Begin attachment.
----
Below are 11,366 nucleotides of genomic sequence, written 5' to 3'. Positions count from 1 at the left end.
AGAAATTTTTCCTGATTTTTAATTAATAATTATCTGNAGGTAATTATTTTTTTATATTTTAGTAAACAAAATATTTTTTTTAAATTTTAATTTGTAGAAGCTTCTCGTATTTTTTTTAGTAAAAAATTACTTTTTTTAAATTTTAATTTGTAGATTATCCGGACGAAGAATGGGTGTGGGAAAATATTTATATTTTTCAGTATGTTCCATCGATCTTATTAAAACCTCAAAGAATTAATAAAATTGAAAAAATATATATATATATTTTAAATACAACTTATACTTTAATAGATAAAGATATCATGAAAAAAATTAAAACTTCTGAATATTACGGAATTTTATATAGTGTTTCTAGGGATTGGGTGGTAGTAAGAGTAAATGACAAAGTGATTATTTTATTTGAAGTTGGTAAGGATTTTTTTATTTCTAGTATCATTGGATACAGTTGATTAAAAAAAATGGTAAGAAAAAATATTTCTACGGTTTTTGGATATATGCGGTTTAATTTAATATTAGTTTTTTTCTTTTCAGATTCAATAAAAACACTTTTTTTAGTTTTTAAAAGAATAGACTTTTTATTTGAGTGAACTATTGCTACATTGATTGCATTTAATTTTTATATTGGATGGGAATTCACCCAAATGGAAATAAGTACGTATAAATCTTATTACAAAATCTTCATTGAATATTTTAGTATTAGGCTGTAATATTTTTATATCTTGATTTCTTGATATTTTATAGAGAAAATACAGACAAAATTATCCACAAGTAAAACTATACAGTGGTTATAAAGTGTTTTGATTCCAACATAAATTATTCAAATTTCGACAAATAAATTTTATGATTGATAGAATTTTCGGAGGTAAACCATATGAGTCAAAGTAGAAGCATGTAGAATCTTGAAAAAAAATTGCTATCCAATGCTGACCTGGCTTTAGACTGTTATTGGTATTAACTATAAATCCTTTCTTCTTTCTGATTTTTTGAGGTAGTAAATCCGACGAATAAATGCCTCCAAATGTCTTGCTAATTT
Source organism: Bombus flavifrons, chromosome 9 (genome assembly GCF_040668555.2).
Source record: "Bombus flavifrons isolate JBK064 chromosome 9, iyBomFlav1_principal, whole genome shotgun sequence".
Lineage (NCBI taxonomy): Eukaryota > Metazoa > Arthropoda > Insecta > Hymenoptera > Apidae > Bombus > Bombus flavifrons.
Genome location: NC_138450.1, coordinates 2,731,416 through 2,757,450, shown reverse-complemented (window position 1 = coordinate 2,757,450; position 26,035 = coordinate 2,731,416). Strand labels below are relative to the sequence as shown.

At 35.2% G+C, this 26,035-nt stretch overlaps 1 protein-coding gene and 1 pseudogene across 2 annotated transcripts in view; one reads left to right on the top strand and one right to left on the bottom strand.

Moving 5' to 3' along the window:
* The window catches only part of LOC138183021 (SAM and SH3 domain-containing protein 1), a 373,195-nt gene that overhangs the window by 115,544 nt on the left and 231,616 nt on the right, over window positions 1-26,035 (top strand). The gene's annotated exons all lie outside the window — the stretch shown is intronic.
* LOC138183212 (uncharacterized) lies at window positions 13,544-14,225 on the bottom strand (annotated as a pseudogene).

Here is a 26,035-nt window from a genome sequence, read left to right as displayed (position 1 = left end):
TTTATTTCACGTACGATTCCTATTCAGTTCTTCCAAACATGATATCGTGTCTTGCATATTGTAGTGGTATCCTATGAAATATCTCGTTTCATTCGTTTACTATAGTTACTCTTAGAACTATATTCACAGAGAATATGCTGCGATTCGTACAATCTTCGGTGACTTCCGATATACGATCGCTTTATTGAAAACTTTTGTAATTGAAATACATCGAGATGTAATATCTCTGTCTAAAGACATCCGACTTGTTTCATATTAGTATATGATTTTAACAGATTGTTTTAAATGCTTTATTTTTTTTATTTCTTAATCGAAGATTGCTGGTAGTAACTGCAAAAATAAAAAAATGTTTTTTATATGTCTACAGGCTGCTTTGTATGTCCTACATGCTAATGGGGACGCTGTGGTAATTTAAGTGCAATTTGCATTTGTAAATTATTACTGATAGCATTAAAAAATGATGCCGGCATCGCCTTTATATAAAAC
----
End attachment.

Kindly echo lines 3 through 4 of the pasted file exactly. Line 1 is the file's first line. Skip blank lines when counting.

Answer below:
Source organism: Bombus flavifrons, chromosome 9 (genome assembly GCF_040668555.2).
Source record: "Bombus flavifrons isolate JBK064 chromosome 9, iyBomFlav1_principal, whole genome shotgun sequence".